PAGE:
A personal blog by Alexander Weiß

SwiftUI's .task modifier


While developing any kind of SwiftUI application it is often necessary to run some data loading when the view actually appears on the screen. In the past week, I implemented this kind of behaviour into applications at work and also on private projects. In all of these projects I am lucky enough to be able to use async/await, therefore SwiftUI's .task(Apple Doc) modifier is the first choice. In this small, more fundamental post I want to highlight how you can use the modifier and what you might be aware of when using it in your own projects.

Basic Usage

The .task modifier is used to execute an asynchronous task as soon as the view, to which it is attached, appears on the screen.

struct ContentView: View {
    var body: some View {
        Text("Hello World")
        .task {
           // Execute some async task

With this behaviour, the modifier becomes the natural place where you could fetch some data, which needs to be displayed on your view. E.g. in the following, we have a view that displays a list of available ice cream flavours a user can choose from.

struct IceCreamList: View {
    @State private var iceCreams: [IceCream]
    var body: some View {
        List(iceCreams) { iceCream in
            .task {
                guard let iceCreamDataURL = URL(string: "https://server.com/icecreams.json") else { return }
                let (data, response) = try await URLSession.shared.data(from: iceCreamDataURL)
                // Here some response validation could be executed
                // Decode data and set state
                let jsonDecoder = JSONDecoder()
                self.iceCreams = try self.jsonDecoder.decode(Array<IceCream>.self, from: data)

Advanced Usage

Besides the basic usage of just attaching the modifier, there are two other parameters you can use to tweak the behaviour. First is that you can define the priority under which the action you supply to the modifier is run on. Per default it will be .userInitiated, the highest priority. If you need a lower priority you can just pass it as a parameter to the modifier:

        .task(priority: .background) { }

Another version of the modifier offers the possibility to supply an id, task(id:priority:_:) (Apple Doc)

struct IceCreamDetailView: View {
    let iceCream: IceCream
    let detailData: IceCreamDetails
    var body: some View {
            .task(id: iceCream) {
                // Fetch IceCream Details

It behaves exactly like the previous version of the modifier, with the difference that whenever the id changes, the eventually running task is cancelled and recreated. To detect this change the id value needs to conform to Equatable. This version is especially helpful if you are using NavigationSplitView in your application.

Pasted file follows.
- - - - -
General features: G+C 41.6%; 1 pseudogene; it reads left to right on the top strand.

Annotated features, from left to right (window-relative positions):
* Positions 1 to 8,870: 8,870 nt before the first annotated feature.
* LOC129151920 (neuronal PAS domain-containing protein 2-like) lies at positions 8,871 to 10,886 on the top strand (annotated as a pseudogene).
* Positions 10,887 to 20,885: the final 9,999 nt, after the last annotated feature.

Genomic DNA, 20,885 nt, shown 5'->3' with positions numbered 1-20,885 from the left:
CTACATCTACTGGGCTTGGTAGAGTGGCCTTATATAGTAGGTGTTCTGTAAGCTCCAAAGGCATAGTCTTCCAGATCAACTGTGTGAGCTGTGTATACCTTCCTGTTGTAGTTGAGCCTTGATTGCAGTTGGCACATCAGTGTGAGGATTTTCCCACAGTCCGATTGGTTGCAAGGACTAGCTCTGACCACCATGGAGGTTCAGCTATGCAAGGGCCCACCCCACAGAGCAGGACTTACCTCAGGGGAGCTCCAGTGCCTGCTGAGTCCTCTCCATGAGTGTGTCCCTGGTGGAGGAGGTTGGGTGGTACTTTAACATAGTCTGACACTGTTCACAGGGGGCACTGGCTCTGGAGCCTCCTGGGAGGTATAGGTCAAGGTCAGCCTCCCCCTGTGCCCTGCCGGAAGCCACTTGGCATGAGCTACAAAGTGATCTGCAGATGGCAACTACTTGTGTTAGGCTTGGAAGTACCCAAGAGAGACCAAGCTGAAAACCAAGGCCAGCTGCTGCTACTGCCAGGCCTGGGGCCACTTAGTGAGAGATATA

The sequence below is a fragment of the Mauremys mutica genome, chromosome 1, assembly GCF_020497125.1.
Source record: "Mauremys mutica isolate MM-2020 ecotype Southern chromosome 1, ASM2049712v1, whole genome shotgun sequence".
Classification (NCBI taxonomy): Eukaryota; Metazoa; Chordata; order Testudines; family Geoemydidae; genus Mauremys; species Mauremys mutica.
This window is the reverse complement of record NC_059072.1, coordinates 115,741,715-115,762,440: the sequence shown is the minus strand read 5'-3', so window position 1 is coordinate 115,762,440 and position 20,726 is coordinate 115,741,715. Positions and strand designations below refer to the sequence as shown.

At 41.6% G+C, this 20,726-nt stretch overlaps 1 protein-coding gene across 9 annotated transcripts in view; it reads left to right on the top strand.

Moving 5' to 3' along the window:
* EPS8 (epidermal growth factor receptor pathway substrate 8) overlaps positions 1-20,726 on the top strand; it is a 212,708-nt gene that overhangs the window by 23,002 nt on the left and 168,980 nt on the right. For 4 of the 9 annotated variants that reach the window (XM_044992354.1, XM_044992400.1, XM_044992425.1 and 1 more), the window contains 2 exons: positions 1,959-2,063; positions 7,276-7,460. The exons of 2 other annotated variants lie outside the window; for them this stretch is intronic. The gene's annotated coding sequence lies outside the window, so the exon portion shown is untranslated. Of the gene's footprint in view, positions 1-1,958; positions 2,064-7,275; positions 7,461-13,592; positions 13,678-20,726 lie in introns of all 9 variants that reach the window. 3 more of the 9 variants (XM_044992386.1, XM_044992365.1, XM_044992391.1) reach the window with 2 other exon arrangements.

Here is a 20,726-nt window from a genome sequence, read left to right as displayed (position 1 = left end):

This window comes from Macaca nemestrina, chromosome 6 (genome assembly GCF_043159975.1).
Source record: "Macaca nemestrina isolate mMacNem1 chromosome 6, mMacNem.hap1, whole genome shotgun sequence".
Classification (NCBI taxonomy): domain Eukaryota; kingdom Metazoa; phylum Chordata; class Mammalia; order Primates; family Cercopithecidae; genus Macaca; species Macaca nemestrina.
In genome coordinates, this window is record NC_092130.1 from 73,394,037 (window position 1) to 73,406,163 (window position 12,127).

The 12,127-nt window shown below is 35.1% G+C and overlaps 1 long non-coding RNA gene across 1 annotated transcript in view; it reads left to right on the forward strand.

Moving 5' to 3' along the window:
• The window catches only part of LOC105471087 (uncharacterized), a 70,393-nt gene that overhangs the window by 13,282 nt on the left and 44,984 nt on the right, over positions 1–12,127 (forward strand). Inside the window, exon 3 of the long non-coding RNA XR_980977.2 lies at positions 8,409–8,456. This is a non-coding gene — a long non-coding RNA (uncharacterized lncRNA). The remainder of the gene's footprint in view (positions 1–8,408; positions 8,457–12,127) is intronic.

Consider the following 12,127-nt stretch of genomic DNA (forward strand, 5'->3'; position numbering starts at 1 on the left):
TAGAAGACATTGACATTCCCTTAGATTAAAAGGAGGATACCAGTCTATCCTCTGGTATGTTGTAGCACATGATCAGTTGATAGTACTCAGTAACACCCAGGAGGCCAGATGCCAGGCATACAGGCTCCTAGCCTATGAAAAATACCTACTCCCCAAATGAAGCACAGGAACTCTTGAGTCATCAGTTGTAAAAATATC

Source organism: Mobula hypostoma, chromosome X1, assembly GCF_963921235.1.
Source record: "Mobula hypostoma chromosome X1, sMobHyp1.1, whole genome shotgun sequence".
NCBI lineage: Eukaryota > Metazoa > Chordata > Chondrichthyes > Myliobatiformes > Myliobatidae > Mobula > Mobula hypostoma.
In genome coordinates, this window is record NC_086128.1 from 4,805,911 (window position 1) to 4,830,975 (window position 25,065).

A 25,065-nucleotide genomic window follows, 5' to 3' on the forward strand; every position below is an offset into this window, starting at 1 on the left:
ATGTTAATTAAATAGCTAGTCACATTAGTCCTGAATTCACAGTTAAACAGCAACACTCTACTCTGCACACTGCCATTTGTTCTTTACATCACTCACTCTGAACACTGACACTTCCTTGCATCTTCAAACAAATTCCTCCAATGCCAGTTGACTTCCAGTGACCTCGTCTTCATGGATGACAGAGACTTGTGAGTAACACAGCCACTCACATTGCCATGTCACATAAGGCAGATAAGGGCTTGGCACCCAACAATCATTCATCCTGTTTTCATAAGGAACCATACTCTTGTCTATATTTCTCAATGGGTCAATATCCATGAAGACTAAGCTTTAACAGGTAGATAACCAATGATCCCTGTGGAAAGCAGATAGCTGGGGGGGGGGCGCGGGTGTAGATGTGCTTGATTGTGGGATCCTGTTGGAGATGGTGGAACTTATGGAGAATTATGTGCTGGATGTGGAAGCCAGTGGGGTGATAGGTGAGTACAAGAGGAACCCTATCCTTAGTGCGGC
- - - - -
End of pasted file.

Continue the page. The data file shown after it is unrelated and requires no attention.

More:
For example, let us have a look at the following view:

struct IceCreamSplitView: View {
    // MARK: - State Properties
    @State var iceCreams: [IceCream]
    @State private var selectedIceCream: IceCream?
    // MARK: - Body
    var body: some View {
        NavigationSplitView {
            List(selection: $selectedSite) {
                ForEach(iceCreams) { iceCream in
        } detail: {
            if let iceCream = selectedIceCream {
                NavigationStack {
                    IceCreamDetailView(iceCream: iceCream)
            } else {
                Text("Please select an ice cream")

In the snippet above, the init(sidebar:detail:) version of NavigationSplitView is used to create a 2-column split view. On an iPad the usage of task(id:priority:_:) is crucial for our detail view now. Since, once the user has selected an ice cream, the detail view will not appear again, meaning the basic version of the task modifier will not trigger the action of the task modifier again. By using the selected ice cream as the trigger for our asynchronous action, this limitation can be mitigated and whenever the user changes their selection the detail data is fetched again. Exactly how it should be.

Comparison vs .onAppear

After having a deeper look at the task modifier, you might ask yourself what the difference is to the .onAppear modifier which on the surface offers the same behaviour. Both modifiers can run synchronous methods when the view appears. But .task has two advantages:

  1. Native async/await support which eliminates the need of wrapping the task into Task { }
  2. It offers automatic task cancellation when the view goes out of scope or when used in the task(id:_:) version, the id changes, which makes our lives easier and we do not need to handle the lifetime of the task

Both modifiers have their use cases. It's up to you, to decide which one you need.


In this small post, we had a look at the three different ways of using the .task modifier to trigger asynchronous actions when a view appears:

  1. task(_:) in the simplest form without any priority supplied
  2. task(priority:_:) with a priority supplied
  3. task(id:priority:_:) to automatically cancel and recreate tasks on id changes

I hope this overview helps you to choose the correct version for your next project. If you find any mistake or would like to reach out to me please do so 🙂

See you next time! 👋